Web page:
One of the EPs made at the start of her career

One of the EPs made at the start of her career

In her book “Rock-A-Bye-Baby“, Aida Pavletich deals with something she labels “the Stageshow quack”. Though it sounds pretty awful, it is actually used to describe the powerful voices of (traditional) female singers, who all have the kind of vocal power that can fill a large theatre with just the sound of their voice. Examples given are: Ethel Merman, Judy Garland, Liza Minnelli, Barbra Streisand, Barbara Cook and to a certain degree; Cleo Laine. I wouldn’t hesitate to also include Eydie in this category, though like all the others – her voice is unique and can never sound like (or be compared with) any of the others mentioned above.

In the late 1940s, the young Eydie combined her daytime job as an interpreter for the United Nations with singing in a band on weekends. In 1950 she made her first records (with the Tommy Tucker Orchestra) and songs like “Cherry Stones” and “Powder and Paint” were released on 78rpm shellacs. She signed with Coral records as a solo singer in 1952, and thus started her rise to become one of the most consistently popular and respected singers on the planet, and making the first in a very long line of fabulous records! (Her last studio album of new recordings, “Silver Screen Songs” was released in 1996)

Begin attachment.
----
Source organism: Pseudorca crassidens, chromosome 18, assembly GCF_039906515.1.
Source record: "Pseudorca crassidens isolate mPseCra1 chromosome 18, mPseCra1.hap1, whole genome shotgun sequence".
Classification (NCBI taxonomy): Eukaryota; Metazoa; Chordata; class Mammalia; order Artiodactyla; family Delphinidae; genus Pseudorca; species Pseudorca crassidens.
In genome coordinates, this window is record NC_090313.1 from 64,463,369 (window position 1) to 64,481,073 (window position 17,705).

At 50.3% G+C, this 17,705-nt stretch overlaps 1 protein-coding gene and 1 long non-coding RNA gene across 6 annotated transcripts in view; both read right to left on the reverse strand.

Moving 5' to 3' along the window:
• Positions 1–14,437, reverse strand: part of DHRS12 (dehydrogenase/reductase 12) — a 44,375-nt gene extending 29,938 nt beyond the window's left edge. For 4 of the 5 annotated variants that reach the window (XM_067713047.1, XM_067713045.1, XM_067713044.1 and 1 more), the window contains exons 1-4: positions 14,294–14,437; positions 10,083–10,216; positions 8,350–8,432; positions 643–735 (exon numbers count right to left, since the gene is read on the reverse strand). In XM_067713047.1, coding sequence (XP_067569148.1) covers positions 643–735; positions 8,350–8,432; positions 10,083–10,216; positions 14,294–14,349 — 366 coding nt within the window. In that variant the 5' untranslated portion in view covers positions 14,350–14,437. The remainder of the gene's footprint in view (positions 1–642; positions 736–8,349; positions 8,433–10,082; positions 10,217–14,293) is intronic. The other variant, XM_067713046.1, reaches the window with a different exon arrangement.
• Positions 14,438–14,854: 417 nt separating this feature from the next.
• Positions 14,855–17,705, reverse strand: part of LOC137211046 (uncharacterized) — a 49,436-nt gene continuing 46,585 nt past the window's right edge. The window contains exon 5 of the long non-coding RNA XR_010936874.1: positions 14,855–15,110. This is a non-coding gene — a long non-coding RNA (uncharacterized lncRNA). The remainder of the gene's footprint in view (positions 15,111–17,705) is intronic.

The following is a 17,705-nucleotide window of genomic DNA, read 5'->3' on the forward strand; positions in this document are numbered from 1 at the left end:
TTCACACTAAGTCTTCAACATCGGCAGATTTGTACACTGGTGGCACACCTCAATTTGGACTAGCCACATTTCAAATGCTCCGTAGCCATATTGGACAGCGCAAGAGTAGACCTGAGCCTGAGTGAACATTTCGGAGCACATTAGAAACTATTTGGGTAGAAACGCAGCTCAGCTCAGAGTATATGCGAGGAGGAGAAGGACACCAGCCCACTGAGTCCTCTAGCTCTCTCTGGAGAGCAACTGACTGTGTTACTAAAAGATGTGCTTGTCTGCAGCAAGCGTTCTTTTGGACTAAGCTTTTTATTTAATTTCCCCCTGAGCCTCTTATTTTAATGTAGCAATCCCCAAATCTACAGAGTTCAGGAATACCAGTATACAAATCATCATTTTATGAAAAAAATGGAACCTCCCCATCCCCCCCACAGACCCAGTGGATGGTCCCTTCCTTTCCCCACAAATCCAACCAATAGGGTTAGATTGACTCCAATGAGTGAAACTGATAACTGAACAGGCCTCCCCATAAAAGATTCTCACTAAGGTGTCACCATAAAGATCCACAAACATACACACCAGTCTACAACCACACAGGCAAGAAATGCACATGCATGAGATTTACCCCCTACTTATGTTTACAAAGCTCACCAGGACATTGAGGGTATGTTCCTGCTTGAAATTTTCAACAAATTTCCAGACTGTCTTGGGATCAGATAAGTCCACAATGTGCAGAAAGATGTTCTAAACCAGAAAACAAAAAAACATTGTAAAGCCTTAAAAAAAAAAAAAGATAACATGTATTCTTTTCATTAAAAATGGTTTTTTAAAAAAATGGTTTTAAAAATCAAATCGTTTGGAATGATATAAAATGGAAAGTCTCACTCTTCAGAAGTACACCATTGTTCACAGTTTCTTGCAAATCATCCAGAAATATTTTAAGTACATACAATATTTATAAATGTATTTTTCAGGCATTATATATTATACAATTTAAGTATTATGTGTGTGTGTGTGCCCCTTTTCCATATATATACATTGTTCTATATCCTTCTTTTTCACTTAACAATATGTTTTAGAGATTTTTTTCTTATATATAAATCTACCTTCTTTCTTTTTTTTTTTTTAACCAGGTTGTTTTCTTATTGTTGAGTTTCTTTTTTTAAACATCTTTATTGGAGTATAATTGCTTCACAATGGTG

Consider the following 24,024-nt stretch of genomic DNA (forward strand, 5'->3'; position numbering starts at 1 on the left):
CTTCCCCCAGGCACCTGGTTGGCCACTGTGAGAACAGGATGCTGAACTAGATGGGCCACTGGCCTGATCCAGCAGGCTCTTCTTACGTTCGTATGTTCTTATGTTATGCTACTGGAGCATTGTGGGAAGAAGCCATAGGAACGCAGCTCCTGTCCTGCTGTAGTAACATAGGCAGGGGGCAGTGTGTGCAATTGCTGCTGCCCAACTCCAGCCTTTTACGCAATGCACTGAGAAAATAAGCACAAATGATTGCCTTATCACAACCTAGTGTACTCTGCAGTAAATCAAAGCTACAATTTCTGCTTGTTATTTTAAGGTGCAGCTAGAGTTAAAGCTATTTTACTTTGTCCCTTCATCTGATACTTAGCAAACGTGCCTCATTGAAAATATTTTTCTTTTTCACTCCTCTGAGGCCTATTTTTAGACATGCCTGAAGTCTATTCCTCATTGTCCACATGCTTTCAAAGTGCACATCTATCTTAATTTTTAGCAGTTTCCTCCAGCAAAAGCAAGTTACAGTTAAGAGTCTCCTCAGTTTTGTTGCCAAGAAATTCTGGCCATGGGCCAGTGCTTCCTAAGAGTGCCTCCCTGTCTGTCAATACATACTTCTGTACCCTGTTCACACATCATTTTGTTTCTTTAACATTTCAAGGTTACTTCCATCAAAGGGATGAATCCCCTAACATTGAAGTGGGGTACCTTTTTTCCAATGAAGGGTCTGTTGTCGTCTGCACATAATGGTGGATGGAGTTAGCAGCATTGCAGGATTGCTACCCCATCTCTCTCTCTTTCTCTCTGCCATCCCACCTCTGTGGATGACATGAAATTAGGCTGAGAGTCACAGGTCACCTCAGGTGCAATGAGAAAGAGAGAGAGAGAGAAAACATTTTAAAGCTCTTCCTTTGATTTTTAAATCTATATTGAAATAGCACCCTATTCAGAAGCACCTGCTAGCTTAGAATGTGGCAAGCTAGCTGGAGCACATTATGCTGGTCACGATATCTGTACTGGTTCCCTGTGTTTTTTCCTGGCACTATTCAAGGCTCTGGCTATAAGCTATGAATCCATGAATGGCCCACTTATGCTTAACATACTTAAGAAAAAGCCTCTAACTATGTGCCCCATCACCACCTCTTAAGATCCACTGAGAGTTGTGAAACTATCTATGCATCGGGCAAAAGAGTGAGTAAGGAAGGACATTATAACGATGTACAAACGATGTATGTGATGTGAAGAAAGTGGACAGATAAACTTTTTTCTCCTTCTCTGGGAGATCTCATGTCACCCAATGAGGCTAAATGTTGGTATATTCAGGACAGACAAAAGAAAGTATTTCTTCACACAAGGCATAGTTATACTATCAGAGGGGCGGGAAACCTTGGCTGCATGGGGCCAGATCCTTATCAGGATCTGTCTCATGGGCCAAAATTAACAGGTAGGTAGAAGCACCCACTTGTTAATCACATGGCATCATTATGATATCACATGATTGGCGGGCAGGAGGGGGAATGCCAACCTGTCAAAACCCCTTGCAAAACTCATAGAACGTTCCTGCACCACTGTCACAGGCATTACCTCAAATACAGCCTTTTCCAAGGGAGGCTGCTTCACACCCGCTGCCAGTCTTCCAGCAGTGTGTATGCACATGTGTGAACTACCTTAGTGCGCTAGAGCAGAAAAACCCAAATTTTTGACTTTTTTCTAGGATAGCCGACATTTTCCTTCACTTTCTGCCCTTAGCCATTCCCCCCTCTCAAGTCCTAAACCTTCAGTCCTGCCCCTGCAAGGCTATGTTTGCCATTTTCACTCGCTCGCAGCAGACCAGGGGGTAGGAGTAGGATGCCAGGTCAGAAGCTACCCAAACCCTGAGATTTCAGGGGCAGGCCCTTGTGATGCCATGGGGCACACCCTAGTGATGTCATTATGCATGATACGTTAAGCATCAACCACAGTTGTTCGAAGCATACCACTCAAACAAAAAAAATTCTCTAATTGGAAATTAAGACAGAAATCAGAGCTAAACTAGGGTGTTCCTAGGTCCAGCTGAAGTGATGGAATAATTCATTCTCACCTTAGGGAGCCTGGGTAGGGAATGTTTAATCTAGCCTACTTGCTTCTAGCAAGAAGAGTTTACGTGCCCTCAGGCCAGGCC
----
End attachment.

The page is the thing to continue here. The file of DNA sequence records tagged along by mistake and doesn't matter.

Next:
This 2-disc Collection has 25 of her Coral recordings (and 20 more from her ABC years)

This 2-disc Collection has 25 of her Coral recordings (and 20 more from her ABC years)

From 1956 on, Eydie released one great album after the other, starting with “Delight” (1956). She also devoted some of her albums to certain themes, like “Eydie Vamps The Roarings 20’s” (1958), “Eydie Swings The Blues” (1957), “Eydie In Dixieland” (1959) and “Gorme Sings Showstoppers” (1958). No matter what theme, Eydies voice was spot on, and proving she could handle any type of material equally well. Her other 1958 album, “Eydie In Love” shows off her softer side, and it it one of the most beautiful collection of love songs ever made. Her talent for involving herself in the lyrics clearly shows here, and the record never turns saccharine or syrupy. Maybe her recent marriage to Steve also helped her sound so convincing….? Any and all of her albums made between 1956 and 1960 are essential listening, and all of them stand as prime examples of “how-to-do-standards-very-well“. If ALL music from the 1950’s should be obliterated from the planet, except the very best – what would remain from that decade would be the albums of Frank Sinatra and those by Eydie Gorme! The 1960’s saw Eydie branch out and expand her talents into other kinds of Music.